Rabbi Schwab always stressed the need to make a kiddush Hashem. This did not mean boasting of one’s actions. His own children did not know the full extent of his chesed. One day they saw the canceled checks that came back to the house. (In those days when you wrote a check the bank would mail it back to you as a receipt.) The majority of checks Rabbi Schwab wrote were not for bills or personal needs; rather, they were for tzedaka. Once, a businessman came to Rabbi Schwab despondently. He had been cheated by a lawyer in a business deal and was out $70,000, the entirety of his liquid assets. Rabbi Schwab asked the businessman, “Was the money honestly acquired?” The businessman said that it was. “Ehrliche gelt” is not lost, said Rabbi Schwab. The businessman soon made back the money.

As Rabbi Yehoshua Schwab acknowledges, we cannot know all of the greatness of his father; this is because he kept many of his deeds hidden. But we can aspire to follow in his ways from what we derive from this book. One example given by Rabbi Mordechai himself is the story of his great-grandfather, Rabbi Shimon Erlanger, after whom his brother was named. Rabbi Shimeleh served as the shamash of his shul. Yehoshua bin Nun merited to become the leader of klal Yisroel because he served as a shamash. This demonstrates the importance of serving others. Rabbi Mordechai Schwab was a melamed throughout his life; he shunned honor. He declined to succeed Rabbi Yaakov Kamenetsky as the rav of his shul upon the gadol hador’s passing as this would involve having to wear a long coat, which might fill him with ga’aivah (haughtiness).

Rabbi Schwab passed away nearly 30 years ago. “A Tzaddik in Monsey” is a recent addition to the Feldheim library. The lasting impression the rav had was demonstrated to me when I tried to purchase the book from the publisher’s website, only to find out it was sold out. Upon being notified that the book was back in print, I purchased it immediately and read it in one sitting. As the product of a Breuer’s education myself (having gone to high school in Mesivta al Shem Rav Shlomo Breuer—who was Rabbi Schwab’s father’s rebbi), I feel a personal connection to Rabbi Mordechai Schwab. As a young boy visiting my grandparents in Washington Heights, I would receive a bracha from Rabbi Shimon Schwab on Friday nights. Additionally, I have a strong kesher with Rabbi Shimon’s son, Rabbi Yosef Chaim Schwab, a nephew of Rabbi Mordechai.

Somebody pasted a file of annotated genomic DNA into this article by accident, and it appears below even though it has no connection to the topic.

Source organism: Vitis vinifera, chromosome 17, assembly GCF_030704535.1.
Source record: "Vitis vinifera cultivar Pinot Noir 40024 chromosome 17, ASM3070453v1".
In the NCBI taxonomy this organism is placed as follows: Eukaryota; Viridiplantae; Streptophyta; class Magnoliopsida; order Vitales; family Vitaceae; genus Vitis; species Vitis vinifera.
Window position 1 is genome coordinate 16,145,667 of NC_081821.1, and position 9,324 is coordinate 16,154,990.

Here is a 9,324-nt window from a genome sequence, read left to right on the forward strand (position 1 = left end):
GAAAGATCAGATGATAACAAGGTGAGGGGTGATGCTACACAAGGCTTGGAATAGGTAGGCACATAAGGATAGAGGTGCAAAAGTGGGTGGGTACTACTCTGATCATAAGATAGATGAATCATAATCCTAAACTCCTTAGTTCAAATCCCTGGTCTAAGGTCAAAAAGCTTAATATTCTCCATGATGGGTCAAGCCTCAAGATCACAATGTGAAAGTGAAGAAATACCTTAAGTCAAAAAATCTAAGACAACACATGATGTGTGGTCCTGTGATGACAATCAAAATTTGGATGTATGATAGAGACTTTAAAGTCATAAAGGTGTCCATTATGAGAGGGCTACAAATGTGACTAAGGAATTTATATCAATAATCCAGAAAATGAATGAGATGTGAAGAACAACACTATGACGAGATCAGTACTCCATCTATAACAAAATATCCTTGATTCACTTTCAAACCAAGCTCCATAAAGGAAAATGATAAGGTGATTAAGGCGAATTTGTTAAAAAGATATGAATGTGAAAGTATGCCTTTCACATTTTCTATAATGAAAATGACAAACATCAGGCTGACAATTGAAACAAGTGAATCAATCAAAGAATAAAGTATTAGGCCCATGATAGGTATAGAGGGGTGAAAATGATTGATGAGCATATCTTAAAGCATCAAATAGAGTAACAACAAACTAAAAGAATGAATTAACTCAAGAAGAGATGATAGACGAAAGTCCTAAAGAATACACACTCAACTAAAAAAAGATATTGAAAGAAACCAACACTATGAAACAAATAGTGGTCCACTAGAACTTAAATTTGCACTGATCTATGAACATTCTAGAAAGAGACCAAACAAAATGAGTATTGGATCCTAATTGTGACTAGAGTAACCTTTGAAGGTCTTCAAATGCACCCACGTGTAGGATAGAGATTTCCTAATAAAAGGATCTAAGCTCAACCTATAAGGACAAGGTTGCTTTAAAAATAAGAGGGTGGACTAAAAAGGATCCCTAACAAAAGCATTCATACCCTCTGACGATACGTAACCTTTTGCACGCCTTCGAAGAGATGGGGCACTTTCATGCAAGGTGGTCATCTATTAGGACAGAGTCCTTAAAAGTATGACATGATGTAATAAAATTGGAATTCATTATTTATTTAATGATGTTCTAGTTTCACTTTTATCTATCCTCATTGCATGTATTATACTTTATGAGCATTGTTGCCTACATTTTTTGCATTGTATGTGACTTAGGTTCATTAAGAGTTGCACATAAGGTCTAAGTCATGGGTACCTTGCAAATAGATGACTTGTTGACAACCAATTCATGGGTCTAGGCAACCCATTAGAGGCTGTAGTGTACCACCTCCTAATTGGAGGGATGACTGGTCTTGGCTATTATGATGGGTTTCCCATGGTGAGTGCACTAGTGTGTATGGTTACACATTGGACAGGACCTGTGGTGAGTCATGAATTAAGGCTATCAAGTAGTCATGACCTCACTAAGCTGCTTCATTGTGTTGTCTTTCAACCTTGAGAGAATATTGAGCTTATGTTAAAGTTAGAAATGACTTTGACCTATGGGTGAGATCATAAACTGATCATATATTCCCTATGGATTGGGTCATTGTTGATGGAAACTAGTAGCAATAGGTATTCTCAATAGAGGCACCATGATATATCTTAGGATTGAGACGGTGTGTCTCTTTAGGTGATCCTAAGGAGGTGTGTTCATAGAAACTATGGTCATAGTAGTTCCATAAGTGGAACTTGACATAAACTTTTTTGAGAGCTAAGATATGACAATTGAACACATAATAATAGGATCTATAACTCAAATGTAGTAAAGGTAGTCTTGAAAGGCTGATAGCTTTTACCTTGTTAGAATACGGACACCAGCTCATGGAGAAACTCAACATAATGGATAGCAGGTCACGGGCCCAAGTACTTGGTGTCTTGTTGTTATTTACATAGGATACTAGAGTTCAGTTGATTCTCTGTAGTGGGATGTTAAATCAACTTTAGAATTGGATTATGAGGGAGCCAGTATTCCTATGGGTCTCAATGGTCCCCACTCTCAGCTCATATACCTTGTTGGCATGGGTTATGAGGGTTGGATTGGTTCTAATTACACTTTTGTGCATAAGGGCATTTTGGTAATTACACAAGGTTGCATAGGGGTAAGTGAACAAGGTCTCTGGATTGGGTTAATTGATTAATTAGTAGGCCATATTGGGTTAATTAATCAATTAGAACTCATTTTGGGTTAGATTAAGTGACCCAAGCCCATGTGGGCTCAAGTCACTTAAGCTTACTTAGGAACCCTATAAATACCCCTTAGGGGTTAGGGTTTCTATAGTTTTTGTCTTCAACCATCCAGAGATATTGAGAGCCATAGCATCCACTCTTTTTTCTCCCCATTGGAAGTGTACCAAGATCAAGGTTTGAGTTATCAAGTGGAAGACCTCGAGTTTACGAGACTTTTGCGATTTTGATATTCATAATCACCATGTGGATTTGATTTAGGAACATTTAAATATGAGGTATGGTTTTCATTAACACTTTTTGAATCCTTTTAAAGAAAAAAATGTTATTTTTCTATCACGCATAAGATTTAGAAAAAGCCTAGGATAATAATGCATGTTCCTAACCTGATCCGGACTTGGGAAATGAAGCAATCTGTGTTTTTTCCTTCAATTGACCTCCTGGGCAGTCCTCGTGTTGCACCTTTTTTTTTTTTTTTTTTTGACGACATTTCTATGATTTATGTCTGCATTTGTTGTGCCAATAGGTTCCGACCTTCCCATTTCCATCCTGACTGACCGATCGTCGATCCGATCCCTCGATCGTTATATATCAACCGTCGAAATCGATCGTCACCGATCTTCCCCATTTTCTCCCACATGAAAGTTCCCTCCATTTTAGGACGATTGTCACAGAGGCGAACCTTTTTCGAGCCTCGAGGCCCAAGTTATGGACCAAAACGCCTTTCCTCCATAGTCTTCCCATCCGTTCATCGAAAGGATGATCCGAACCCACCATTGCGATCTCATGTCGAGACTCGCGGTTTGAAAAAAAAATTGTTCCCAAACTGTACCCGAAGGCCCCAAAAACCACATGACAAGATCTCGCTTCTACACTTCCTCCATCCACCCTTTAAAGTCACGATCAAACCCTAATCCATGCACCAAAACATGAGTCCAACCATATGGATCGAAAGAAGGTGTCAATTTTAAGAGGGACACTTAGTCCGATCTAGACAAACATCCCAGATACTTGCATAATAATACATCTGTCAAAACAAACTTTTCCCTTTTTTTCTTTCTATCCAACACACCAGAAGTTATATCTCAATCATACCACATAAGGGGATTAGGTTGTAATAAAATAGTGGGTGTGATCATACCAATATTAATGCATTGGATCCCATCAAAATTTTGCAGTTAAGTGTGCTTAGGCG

This volume gives us more than just a story arc. It truly is a glimpse into the greatness that was Rabbi Mordechai Schwab of blessed memory. By learning from and relating his stories, you are linking the chains of a mesorah that go back to Rabbi Samson Raphael Hirsch, Yehoshua bin Nun and Moshe Rabeinu. However, as Rabbi Schwab related from his brother Rabbi Shimon, if, as the Chafetz Chaim said, one would eat manna in the desert but not attribute any thought as to how he would like it to taste, it tasted like nothing. When davening, we have to devote our attention to what we are saying. If we learn and feel a burst of inspiration but don’t do anything about it, then what have we accomplished? One should take the stories, lessons and mussar of Rabbi Schwab to heart.

As Rabbi Mordechai Schwab’s son-in-law, Rabbi Binyomin Forst wrote in a tribute published in The Jewish Observer shortly after the petira: “He was an inspiration during his lifetime for all who came in contact with him. One left his presence with a resolve to better himself. [It’s] incumbent on those who knew him to share their impressions… If these lines are instrumental in stimulating others to emulate some of his middos, particularly his quality of finding merit in others, perhaps he will forgive us for writing them.”


Chaim Yehuda Meyer is an attorney and journalist who resides in Brooklyn.

Leave a Comment

Most Popular Articles